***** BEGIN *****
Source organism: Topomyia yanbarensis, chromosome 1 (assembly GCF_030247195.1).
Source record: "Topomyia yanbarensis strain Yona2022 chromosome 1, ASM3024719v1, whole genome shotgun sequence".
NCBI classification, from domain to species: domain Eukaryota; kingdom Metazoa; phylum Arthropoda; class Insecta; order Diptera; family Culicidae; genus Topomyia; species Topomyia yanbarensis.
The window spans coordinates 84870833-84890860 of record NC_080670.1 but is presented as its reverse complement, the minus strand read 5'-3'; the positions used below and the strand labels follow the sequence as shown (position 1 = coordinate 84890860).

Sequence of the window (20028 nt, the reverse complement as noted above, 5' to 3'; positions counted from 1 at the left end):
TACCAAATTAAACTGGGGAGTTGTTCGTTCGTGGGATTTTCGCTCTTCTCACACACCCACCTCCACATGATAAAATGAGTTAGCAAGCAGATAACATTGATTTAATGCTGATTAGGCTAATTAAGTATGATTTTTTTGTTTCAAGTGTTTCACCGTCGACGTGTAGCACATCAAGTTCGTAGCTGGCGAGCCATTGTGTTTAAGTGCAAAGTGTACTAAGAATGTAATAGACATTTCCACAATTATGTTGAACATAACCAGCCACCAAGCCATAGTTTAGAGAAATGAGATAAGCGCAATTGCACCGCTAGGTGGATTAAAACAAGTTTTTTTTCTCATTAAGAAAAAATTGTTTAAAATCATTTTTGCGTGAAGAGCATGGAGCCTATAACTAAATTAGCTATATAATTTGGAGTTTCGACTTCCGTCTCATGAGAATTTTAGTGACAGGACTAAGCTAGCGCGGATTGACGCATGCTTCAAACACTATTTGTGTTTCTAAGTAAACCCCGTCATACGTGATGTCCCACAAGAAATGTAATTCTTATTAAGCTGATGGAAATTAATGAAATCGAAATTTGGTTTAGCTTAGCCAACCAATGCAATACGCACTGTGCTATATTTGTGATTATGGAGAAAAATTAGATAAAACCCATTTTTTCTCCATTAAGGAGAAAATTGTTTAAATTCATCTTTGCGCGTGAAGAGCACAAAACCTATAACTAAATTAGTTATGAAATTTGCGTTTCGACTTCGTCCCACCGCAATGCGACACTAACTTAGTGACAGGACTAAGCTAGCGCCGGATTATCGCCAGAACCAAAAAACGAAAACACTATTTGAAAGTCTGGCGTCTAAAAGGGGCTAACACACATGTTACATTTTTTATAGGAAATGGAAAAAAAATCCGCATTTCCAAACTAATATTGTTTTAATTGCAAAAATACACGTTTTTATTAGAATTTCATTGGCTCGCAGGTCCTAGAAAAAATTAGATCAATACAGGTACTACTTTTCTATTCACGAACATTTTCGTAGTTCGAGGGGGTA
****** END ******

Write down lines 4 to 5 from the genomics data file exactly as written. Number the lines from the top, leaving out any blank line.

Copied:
The window spans coordinates 84870833-84890860 of record NC_080670.1 but is presented as its reverse complement, the minus strand read 5'-3'; the positions used below and the strand labels follow the sequence as shown (position 1 = coordinate 84890860).

Sequence of the window (20028 nt, the reverse complement as noted above, 5' to 3'; positions counted from 1 at the left end):